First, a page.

This story is not my own, but I remember reading about it in Charles Duhigg’s life changing (changed my life for sure) book, The Power of Habit.

Starbucks is synonymous with coffee the world over, the same way Parle G was in India for biscuits  (at one point of time). If you are a Starbucks addict, no other coffee will do.

Even for the non addicts, visit to any Starbucks anywhere in the world is generally a nice and very similar experience (similar when ordering the same item !!, i.e.).  And the similarity is not just because of the consistency in the process of making the coffee, but also in the attitude of the serving staff. Starbucks retail staff go through a training program before they are deputed at the store. And in this training, how to handle an angry customer is by far the most important segment. And this, according to me, is one of the ‘stand out’ facet of Starbucks service. Never has any staff ever disputed my claim on any product being different, not ok, not upto mark, poor quality – they have handled all these issues with a smile. And not that they do not make mistakes, they are not perfect, but the way they handle is what has always amazed me.

The secret to this attitude is the LATTE approach:

  • L – Listen to the Customer
  • A – Acknowledge the Problem.
  • T – Thank the customer for having pointed it out.
  • T – Take Action
  • E – Explain.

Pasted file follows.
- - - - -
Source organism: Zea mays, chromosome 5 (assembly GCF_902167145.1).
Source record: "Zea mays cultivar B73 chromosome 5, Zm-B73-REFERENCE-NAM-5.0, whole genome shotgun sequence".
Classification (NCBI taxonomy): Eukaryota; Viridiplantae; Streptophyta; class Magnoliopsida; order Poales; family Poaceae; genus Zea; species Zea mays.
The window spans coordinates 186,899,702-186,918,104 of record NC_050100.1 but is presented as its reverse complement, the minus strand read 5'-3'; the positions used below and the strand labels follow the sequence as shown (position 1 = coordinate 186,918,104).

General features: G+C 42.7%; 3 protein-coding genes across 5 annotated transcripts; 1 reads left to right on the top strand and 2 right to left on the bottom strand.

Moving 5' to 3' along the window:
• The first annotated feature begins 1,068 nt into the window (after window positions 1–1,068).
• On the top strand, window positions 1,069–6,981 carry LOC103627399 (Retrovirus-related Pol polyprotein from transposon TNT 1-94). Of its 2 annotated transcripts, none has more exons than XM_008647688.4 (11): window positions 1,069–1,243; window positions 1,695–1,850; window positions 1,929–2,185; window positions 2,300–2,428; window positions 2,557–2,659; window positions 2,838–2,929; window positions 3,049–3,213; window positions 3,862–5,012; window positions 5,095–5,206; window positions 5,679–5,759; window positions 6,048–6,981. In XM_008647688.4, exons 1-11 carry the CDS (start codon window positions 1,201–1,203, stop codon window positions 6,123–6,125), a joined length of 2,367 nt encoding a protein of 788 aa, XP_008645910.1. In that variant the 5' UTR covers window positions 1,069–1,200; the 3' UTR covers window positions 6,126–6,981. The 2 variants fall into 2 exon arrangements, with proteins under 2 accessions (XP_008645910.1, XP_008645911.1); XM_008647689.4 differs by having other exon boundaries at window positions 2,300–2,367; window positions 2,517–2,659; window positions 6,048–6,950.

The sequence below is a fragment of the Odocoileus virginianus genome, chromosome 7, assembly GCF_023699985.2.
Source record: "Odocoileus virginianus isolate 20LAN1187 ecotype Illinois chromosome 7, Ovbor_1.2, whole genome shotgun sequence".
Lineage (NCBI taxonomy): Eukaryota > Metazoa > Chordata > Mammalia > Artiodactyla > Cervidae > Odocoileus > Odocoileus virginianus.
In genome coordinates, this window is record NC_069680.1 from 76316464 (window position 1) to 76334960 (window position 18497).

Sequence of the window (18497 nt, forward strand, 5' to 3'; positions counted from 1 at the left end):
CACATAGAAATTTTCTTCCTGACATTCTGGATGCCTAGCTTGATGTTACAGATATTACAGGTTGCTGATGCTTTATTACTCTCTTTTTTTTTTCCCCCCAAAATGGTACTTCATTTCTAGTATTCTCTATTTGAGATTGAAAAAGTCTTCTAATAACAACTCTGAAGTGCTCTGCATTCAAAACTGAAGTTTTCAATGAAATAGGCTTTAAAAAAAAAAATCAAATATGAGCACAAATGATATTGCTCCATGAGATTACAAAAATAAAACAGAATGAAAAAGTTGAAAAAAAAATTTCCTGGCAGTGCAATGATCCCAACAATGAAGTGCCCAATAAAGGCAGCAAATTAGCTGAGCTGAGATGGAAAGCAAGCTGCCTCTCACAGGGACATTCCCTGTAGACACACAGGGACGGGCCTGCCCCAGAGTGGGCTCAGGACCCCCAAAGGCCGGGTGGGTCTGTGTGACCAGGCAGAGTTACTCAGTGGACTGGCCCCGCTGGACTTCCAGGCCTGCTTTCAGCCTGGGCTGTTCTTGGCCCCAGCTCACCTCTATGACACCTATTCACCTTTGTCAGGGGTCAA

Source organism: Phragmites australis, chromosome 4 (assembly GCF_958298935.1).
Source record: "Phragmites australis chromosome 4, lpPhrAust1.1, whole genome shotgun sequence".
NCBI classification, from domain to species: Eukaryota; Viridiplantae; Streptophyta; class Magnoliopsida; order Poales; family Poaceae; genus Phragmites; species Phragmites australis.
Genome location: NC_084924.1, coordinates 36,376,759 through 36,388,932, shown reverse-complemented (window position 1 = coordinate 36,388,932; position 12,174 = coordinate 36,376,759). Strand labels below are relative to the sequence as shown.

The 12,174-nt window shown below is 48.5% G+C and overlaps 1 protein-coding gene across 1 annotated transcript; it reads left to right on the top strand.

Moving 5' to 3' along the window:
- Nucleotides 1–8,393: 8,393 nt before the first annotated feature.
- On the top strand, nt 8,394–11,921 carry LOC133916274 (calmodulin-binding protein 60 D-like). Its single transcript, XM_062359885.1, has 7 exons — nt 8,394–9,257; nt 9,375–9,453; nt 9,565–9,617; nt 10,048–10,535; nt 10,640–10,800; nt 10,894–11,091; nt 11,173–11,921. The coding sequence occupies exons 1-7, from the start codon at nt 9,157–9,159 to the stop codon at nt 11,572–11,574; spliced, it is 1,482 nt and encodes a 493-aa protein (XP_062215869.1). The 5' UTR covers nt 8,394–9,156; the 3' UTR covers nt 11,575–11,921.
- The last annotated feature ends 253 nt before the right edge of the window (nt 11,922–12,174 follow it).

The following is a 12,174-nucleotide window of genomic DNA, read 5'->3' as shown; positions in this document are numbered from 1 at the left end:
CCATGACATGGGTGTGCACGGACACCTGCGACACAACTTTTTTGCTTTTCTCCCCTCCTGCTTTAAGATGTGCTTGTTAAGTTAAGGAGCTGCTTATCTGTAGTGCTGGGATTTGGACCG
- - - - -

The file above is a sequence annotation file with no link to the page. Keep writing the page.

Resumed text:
As you all would notice, Explain comes at the very end. Unlike in any dispute situation we encounter in our day to day lives, the accused immediately goes on the defence. – ” I did not do it”, “Its not my fault “, “Why am I always blamed for everything” 

Notice how “Take Action precedes Explain” – if the cup has been spilt, then first clean up so that the mess can be managed. Do not waste time in explanation.

It’s important to Thank the complainant – Be mindful of the fact that not all customers would even bother to point out that the bread is stale. They will just leave it on the plate and walk out disgusted, never to come back again. And you might continue serving stale bread to many more customers, thus spreading the malaise.

It’s very important to first acknowledge the error. My manager in Wipro always used to tell me, first acknowledge that there is a problem and then discuss the matter, the other person would have his tone down and heart rate close to 72.  But we are always in a ‘denial first’ problem.  “According to me, this tastes just fine. Problem is with your taste buds only!! “.

And finally, we all know the importance of Listening. And listen with your eyes, observe the customer’s body language, try and gauge if the coffee is his real problem, or the fact that he woke up late today or he missed the bus or whatever. Once u know that coffee is just the guinea pig, the situation can be handled much better.

Of course, the intent of this article is not to market Starbucks or  its coffee. The intent of sharing this process here is how much of this is applicable in conflict management in our day to day lives. How our state of the mind or our preconceived notions make us react negatively in many situations. How we do not allow the other person to express his main issue and jump to the subplot and harp on the same. Many times, the real reason for anger is something else and the sooner we know that, the easier it is to manage the situation.

So hop over to the nearest Starbucks  (not the desi Sardar Baksh!!!) and enjoy the LATTE experience !

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Hetal Sonpal

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